Judge refuses to block voter ID law for Native Americans in North Dakota 

A federal district court judge on Thursday refused to temporarily exempt Native Americans in North Dakota from a state law requiring residents to show a valid ID that lists a current residential street address when voting.

Chief Judge Daniel Hovland, of the U.S. District Court for North Dakota, cited Tuesday’s midterm election in his decision to reject the emergency request for temporary relief from the requirement to provide proof of a residential address.

Hovland, an appointee of former President George W. Bush, stated, "The federal courts are unanimous in their judgment that it is highly important to preserve the status quo when elections are fast approaching."

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Native Americans argue they are disenfranchised by the law because residents of reservations don't have standard addresses.  

The state is home to a key Senate race this year, with Sen. Heidi HeitkampMary (Heidi) Kathryn HeitkampLobbying World Pro-trade group targets Democratic leadership in push for new NAFTA On The Money: Stocks sink on Trump tariff threat | GOP caught off guard by new trade turmoil | Federal deficit grew 38 percent this fiscal year | Banks avoid taking position in Trump, Dem subpoena fight MORE (D) relying on support from Native Americans in her campaign against Rep. Kevin CramerKevin John CramerThe Hill's Morning Report — Trump pushes Mexico for 'significantly more' as tariffs loom The Hill's Morning Report — Trump pushes Mexico for 'significantly more' as tariffs loom Overnight Health Care: Liberals rip Democratic leaders for writing drug pricing bill in secret | Dems demand answers from company that shelters migrant kids | Measles cases top 1,000 MORE (R). Heitkamp was first elected in 2012 with strong support from Native Americans.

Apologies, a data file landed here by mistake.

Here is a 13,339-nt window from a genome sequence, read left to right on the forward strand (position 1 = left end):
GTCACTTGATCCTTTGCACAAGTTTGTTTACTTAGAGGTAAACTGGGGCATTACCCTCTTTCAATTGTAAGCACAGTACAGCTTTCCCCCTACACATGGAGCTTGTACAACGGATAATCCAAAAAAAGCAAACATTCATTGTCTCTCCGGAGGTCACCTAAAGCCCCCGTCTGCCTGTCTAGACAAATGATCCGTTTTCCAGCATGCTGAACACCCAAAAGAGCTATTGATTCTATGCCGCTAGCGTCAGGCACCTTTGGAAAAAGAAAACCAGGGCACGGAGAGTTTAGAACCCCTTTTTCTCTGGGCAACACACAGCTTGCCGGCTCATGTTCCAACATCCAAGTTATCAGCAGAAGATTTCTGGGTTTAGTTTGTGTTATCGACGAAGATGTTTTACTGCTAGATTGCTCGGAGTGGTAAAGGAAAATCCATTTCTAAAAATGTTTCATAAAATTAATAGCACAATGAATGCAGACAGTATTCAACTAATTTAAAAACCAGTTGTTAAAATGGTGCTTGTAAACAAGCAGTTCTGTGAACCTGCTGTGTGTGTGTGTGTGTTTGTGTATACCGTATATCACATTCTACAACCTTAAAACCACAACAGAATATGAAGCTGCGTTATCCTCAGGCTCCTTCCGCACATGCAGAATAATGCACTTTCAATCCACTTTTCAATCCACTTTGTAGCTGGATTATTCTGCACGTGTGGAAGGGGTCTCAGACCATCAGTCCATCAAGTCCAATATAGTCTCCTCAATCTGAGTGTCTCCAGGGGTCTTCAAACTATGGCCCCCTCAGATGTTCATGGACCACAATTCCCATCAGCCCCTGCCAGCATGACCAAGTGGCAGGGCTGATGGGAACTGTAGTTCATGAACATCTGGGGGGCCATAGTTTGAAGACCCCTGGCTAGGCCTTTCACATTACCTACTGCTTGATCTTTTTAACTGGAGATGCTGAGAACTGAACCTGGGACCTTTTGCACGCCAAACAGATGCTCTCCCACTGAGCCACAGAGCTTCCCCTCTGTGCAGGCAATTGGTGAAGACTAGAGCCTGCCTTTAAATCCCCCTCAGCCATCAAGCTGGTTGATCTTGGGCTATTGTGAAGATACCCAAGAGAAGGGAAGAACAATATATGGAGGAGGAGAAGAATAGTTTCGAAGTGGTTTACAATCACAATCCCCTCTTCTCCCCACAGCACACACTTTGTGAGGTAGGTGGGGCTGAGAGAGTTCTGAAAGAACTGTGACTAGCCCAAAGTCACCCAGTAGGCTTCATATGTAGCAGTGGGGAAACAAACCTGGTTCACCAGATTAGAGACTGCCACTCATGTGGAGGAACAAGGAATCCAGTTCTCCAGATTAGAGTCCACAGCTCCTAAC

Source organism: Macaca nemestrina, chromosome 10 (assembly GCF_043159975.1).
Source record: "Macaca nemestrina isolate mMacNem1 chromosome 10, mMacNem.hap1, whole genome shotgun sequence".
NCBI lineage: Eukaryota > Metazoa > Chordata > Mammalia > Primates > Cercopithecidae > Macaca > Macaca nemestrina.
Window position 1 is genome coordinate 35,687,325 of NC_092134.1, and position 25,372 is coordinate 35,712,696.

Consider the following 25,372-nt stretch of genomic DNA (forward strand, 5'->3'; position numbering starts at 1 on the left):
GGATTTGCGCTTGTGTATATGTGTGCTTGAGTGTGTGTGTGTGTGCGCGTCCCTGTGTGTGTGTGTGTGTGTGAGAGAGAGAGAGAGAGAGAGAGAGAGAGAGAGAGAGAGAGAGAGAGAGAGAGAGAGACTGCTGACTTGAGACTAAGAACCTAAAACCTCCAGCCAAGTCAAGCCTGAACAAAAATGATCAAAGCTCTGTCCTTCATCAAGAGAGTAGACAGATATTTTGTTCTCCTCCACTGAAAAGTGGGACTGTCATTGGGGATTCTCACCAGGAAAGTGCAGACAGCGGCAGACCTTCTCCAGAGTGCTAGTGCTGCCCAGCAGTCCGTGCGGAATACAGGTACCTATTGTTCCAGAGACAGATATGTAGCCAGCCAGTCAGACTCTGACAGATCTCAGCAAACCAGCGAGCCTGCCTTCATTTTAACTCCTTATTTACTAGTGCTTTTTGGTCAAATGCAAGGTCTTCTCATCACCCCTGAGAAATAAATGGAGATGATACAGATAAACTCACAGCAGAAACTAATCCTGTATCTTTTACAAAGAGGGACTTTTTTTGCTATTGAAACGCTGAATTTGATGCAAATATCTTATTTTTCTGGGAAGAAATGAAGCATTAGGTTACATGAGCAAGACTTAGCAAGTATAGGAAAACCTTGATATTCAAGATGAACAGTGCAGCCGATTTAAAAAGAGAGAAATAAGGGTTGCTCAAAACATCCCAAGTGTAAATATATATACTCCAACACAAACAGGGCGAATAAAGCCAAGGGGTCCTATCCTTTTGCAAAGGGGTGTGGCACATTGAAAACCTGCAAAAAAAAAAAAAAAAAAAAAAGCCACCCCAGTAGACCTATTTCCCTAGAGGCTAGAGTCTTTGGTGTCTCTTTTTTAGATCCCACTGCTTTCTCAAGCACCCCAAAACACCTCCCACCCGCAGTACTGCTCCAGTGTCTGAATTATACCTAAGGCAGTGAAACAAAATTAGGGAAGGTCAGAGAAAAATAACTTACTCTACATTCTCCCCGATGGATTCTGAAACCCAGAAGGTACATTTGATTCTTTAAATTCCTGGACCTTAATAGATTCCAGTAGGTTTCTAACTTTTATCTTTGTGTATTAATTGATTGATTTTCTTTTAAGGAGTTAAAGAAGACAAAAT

In April, the district court blocked the voter ID law from being enforced, but that order was stayed by the 8th Circuit Court of Appeals on Sept. 24. 

In early October, the Supreme Court denied a request from the plaintiffs to toss out the 8th Circuit’s ruling.    

Hovland said Thursday that the allegations in the Native Americans' complaint do give the court great cause for concern.

“However,” he said, “a further injunction on the eve of this election will create as much confusion as it will alleviate, and is foreclosed by precedent which is hesitant to permit ‘eleventh-hour changes to election laws.'”